Friday, July 26, 2013

Why a Private Eye?

It’s common to read of the demise of the PI novel. In a post-9/11 world, people seem to be more drawn to escapist, non-stop action thrillers starring the superhuman heroes they’d like—and many in authority would like them—to think of as who stands between regular folk and becoming fodder for the 24x7 news cycle.

So why am I reaching back for books I worked on as much as twelve years ago, if no one wants to read them? It’s not like I made so much money from Wild Bill and Worst Enemies I can write what I want and thumb my nose at conventional wisdom. I didn’t make any money worth mentioning from either book, and I’m not going to retire on the proceeds from A Small Sacrifice. I have no sales to lose. I can write—and publish—whatever I want, and I want to put out some PI novels.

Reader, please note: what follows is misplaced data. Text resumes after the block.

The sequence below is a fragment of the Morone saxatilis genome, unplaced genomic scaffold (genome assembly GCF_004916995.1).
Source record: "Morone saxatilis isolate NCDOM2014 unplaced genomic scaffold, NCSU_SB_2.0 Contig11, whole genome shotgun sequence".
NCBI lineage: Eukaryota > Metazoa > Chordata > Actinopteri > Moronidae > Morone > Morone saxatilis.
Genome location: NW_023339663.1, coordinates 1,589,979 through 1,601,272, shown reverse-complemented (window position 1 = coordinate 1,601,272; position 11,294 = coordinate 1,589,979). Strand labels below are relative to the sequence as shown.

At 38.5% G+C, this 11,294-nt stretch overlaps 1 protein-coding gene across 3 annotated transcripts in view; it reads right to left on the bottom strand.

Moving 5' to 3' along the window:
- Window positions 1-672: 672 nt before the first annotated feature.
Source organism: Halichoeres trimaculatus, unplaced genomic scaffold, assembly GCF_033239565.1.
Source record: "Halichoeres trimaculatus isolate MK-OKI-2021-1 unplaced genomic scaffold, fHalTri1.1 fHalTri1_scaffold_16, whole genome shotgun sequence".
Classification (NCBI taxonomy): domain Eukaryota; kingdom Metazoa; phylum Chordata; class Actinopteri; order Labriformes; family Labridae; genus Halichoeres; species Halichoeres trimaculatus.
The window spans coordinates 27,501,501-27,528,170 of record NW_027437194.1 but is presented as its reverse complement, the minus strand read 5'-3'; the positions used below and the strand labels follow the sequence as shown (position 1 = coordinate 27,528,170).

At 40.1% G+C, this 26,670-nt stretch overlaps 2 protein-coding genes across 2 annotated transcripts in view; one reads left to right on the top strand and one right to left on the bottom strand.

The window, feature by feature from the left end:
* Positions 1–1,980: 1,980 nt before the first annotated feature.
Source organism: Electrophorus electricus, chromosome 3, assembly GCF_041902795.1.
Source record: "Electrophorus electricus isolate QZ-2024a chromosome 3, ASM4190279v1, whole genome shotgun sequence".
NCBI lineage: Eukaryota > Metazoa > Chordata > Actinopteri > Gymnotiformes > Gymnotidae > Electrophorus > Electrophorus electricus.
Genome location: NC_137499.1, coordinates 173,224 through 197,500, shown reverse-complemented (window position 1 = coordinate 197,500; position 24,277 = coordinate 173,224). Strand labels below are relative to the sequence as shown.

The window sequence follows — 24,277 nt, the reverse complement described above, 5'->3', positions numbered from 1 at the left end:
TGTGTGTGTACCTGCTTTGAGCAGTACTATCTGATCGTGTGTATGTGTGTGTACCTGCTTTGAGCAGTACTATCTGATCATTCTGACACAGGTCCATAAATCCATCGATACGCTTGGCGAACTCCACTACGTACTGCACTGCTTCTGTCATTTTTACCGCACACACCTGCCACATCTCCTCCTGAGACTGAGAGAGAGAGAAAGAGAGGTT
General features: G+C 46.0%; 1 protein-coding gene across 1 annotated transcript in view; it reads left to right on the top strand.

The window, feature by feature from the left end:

Part of this is to inspire what I hope will be cross-pollination: Nick Forte plays a supporting, but pivotal, role in Grind Joint. (Available for pre-order now; in stores November 21, in case you forgot.) He walked into Penns River as a fully formed character, having already been the star of four novels and a flash piece. All I had to do was plug him into the story and let him have at it. People tend to like the character, and I have more of him to share, at little investment of time and effort. It seems to be a natural.

That sounds like a good reason. It might also be an excuse.